Republican U.S. Rep. Ron Paul of Texas said he thinks new federal health care legislation is a disaster, but that he doesn't think states will win a lawsuit that would allow them to opt out of parts of the plan approved by Congress this week. Paul said he thinks the new legislation, which would require citizens to purchase health insurance and give tax breaks to lower-income people to get insurance, won't drive down the cost of health care, but will harm the quality of care.
Paul spoke to reporters before his appearance at a reception for the Conservative Student Coalition and a public appearance in Boise. During the 2008 Republican presidential primary, Paul received 24 percent of the vote in Idaho, his best showing in any state.
Paul said the process of the U.S. House of Representatives approving health care was difficult on him personally.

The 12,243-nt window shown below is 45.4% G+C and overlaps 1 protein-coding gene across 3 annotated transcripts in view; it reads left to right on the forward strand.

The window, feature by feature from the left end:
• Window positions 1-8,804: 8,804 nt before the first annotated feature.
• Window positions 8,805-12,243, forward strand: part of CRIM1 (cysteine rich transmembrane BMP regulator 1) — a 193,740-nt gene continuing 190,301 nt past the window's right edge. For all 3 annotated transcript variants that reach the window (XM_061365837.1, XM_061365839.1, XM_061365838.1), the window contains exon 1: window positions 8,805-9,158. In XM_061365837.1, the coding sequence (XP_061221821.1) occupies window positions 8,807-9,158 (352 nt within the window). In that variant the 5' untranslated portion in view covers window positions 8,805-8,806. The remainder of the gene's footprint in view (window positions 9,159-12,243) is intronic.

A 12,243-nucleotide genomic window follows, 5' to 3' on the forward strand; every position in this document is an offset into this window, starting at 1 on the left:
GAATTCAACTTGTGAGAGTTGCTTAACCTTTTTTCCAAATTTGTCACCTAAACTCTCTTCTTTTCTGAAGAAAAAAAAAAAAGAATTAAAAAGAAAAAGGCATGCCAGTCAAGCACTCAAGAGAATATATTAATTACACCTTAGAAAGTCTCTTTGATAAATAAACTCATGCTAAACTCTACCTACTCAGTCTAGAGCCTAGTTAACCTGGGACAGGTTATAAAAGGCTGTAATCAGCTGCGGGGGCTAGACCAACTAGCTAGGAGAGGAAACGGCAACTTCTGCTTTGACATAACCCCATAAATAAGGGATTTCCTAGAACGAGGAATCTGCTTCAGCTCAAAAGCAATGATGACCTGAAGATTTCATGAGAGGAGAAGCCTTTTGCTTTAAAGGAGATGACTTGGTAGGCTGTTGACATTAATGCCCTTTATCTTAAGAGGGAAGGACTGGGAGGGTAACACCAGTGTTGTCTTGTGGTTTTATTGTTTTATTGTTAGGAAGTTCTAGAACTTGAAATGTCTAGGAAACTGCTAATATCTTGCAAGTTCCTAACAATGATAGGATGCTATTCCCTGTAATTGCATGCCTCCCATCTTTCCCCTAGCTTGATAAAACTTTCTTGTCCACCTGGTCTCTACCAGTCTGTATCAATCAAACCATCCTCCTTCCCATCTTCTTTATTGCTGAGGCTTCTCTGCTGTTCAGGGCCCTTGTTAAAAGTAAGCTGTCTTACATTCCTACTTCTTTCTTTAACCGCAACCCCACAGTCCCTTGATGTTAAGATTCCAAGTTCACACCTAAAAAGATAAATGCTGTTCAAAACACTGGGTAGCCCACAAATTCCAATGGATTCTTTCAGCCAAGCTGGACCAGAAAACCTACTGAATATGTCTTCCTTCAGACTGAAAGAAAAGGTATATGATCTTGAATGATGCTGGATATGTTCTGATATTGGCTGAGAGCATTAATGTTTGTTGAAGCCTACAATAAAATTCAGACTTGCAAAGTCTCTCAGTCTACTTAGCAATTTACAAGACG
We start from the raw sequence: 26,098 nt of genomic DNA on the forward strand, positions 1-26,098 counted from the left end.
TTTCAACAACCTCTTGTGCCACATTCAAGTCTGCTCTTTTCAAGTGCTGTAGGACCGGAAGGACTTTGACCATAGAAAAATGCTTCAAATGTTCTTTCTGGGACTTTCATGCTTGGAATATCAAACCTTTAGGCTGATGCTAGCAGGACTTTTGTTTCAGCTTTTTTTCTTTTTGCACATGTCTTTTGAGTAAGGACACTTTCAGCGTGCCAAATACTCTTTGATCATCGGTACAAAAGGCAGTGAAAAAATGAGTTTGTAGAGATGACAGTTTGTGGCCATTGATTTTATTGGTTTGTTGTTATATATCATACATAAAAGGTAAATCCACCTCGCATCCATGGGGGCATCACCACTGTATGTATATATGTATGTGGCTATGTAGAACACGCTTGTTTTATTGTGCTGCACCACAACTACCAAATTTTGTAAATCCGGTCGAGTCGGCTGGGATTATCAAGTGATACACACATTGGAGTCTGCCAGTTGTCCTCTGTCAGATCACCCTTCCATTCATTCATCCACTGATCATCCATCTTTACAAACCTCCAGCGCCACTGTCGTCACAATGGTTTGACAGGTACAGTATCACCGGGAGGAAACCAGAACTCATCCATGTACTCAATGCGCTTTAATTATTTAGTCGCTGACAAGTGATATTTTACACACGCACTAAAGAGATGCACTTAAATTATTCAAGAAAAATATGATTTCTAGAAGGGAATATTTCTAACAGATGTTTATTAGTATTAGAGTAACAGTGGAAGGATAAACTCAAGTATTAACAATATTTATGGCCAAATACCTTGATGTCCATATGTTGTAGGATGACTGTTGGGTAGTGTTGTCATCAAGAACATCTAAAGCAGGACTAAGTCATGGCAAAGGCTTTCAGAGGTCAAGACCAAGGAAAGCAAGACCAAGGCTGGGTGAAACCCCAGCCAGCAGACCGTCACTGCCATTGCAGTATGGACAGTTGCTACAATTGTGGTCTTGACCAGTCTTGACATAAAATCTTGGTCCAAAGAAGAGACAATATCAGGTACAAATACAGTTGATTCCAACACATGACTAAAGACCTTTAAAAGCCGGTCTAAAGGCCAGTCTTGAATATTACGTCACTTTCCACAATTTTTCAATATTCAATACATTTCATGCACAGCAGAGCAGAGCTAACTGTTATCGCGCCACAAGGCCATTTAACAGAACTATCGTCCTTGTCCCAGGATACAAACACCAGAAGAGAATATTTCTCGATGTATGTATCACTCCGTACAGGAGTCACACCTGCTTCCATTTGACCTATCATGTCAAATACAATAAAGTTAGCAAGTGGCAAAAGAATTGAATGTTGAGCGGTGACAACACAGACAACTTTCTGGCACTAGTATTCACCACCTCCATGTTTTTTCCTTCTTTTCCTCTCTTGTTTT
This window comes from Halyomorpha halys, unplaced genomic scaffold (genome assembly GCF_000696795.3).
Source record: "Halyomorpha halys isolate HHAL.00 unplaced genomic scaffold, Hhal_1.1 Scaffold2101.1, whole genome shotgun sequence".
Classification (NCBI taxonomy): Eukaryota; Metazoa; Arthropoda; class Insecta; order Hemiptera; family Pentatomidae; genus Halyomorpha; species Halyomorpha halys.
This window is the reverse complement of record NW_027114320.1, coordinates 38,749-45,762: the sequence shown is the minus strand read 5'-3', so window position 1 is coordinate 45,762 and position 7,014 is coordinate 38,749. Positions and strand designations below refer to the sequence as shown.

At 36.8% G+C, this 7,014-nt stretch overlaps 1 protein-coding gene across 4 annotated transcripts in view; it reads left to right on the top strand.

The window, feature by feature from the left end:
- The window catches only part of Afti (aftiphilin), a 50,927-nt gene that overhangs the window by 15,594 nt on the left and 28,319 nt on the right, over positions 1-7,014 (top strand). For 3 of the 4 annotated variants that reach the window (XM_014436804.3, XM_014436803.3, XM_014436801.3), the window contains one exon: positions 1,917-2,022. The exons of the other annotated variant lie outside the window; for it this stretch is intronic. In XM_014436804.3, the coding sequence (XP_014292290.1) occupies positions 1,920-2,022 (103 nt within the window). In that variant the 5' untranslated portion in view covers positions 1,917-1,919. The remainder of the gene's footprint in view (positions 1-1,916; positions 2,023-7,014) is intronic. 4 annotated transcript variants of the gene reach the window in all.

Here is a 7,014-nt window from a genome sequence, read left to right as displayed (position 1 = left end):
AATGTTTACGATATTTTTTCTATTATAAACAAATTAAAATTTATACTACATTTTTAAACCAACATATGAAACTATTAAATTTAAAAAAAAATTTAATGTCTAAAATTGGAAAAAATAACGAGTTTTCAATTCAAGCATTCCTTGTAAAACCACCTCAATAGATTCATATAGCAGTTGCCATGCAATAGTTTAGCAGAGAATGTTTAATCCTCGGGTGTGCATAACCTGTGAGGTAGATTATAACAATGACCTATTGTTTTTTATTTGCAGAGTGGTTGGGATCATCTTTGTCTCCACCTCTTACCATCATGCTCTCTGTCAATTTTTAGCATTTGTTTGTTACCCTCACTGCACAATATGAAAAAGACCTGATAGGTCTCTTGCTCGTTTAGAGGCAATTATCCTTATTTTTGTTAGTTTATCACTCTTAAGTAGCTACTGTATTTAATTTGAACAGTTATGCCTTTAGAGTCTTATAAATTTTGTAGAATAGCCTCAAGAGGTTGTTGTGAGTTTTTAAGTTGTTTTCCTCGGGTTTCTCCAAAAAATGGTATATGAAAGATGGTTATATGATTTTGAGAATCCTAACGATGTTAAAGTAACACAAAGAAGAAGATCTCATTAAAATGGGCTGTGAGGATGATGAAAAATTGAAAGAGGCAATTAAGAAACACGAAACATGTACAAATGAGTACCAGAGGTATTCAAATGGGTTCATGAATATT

Paul said that health insurance is not a right and that federal health legislation reduces citizens' "private option" for health care coverage.
Paul said he will introduce legislation in Congress that would let states opt out of new federal health care legislation. He also said he will continue to preach the gospel of the free market and individual rights.
Paul had kind words for the Idaho Legislature's resolutions against federal actions, like health care, are noticed by members of Congress, and said states should stop taking federal money for programs.
Paul said the anger over the health care plan will turn into political action that could lead many members of Congress to lose in the November election.
Note: Paul's visit to Idaho was sponsored by the Idaho Freedom Foundation. IdahoReporter.com is a product of the Idaho Freedom Foundation.
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